Randy Osei: The reality of COVID-19 has made my business better by forcing me to transform my offerings to be digital and essentially COVID-proof. There is a strong focus on user-generated content due to this change and we have adapted with our engagement strategies. We launched an Instagram Live series, #TechSummitUnplugged , which ran for 15 straight weeks every Tuesday evening. We had athlete entrepreneurs join us on IG live for a 25-minute conversation around entrepreneurship, adversity, sports, and culture. COVID-19 has allowed me to connect with a lot more people and hold more meetings. Cutting down travel time to and from meetings significantly has allowed me to meet with a lot more people in less time.
Are there any positive changes to your industry and the sports landscape that you think will remain once we are out of the woods with the pandemic?
Randy Osei: I think a very positive change to the industry is how athletes view themselves. As the pandemic took over the world, we saw a lot of athletes become more entrepreneurial: launching YouTube vlogs, finding new ways to engage with fans and communities, creating streaming channels via esports, and much more. With the pandemic and pause of sports, a lot of athletes were no longer being paid their professional salaries. In my opinion, it was a good thing because it made them think more perpetually, as opposed to transactional. I think that is huge. Hence, we re-branded and pivoted the Athlete Tech Summit (a conference) to the Athlete Technology Group, an events and media company that serves athlete and tech entrepreneurs.
What have you discovered about the human connection and the impact it has on creating community in events?
Randy Osei: Any connection is better than no connection. The human connection has definitely changed since the pandemic. Building a foundation of healthy coping, doing everything we can to stay connected to each other, to reach out and care for each other is imperative. We have seen a large growth in many online communities and groups. The growth of apps like Zoom, Webex, Google Meet, Skype, and many more shows that people are staying connected constantly, whether it is for social or work purposes. People are always finding ways to stay connected, which is great. I’ve been to about seven zoom birthdays, two zoom weddings, and one zoom baby shower, all from the comfort of my home. [Moving forward,] I think a huge positive is that everyone has become more resilient and innovative in their own way. People have also put a huge emphasis on health and wellness, which is amazing.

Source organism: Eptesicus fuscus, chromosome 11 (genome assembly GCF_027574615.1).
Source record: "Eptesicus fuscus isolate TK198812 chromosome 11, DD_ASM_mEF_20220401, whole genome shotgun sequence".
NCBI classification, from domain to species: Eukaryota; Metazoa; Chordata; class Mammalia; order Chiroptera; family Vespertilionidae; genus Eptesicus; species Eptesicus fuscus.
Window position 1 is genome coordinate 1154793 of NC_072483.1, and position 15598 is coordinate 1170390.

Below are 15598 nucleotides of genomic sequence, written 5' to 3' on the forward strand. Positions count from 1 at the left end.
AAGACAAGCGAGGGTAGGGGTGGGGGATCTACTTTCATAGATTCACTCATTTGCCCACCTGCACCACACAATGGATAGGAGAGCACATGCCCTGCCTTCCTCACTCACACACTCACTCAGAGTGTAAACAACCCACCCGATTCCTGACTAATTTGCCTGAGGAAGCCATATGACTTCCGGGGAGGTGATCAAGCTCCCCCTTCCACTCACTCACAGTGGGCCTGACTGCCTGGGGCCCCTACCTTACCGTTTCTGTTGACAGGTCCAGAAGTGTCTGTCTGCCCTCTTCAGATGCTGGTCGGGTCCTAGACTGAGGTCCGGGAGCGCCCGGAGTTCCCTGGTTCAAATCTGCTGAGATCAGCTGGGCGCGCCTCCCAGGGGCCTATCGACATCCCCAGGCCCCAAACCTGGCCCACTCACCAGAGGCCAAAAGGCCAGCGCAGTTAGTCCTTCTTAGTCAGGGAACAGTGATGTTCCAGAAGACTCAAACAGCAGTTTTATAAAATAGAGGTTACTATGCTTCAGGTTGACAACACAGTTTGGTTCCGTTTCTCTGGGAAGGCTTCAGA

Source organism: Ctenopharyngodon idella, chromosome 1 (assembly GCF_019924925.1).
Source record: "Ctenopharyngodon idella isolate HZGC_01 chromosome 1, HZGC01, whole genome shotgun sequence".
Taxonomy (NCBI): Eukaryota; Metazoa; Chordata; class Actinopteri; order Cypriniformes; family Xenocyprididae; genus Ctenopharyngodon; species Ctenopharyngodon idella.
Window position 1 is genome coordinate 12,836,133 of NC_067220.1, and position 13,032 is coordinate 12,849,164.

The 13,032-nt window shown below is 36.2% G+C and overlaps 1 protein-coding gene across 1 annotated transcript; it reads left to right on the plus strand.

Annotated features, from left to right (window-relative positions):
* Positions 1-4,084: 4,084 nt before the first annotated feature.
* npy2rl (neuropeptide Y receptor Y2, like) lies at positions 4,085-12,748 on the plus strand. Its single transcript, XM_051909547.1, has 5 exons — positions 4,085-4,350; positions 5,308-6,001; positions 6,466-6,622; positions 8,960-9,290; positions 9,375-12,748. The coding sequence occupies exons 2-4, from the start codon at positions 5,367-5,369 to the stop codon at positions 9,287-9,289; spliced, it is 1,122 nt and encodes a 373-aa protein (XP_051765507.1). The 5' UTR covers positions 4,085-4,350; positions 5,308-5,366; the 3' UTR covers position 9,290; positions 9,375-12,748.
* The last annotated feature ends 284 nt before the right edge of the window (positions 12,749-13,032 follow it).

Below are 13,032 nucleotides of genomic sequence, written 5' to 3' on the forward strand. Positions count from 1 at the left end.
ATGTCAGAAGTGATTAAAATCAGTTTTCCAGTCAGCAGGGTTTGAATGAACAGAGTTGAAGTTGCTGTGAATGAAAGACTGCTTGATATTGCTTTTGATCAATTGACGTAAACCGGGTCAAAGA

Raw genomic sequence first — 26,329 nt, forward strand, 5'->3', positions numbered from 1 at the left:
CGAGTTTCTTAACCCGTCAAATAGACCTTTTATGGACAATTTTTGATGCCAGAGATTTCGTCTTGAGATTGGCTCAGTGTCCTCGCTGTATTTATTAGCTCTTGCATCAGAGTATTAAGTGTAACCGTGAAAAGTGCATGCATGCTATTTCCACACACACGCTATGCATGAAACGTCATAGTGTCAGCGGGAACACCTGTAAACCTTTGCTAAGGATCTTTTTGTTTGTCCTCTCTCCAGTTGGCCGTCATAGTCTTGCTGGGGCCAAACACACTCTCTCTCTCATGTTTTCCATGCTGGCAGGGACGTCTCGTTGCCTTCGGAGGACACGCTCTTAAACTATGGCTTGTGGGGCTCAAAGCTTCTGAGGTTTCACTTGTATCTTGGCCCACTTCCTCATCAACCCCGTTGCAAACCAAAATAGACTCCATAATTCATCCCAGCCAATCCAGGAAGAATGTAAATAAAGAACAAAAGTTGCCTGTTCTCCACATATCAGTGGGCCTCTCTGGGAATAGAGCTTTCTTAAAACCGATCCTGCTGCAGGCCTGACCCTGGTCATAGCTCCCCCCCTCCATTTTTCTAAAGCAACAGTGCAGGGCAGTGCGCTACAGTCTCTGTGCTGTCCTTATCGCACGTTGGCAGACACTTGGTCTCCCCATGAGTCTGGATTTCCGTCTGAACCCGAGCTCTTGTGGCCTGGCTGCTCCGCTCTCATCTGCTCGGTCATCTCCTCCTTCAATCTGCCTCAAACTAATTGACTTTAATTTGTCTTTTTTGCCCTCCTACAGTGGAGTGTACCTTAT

Who do you think will be the winners that come out of COVID-19 when it comes to those who have been able to innovate in the events and hospitality industry?
Randy Osei: I believe [it will be] the businesses that put a huge focus on becoming completely digital and COVID-proof while being nimble enough to activate in-person experiences when it is safe to do so. Also, the businesses that also put a strong focus behind digital marketing initiatives around content to continuously connect and engage with their customers and audience. Lastly, the businesses that have a CSR strategy that tackles social issues and creates space for equality will be winners.
Any concluding remarks?
Randy Osei: Paying attention to trends will be huge for entrepreneurs who are looking to pivot and innovate. Ensure that you are now looking at the world from a multi-cultural lens. Hire and collaborate with people outside of your immediate circle. People will be surprised at how talented the citizens of the world can be. Our service to others is the rent we pay for our time here on earth.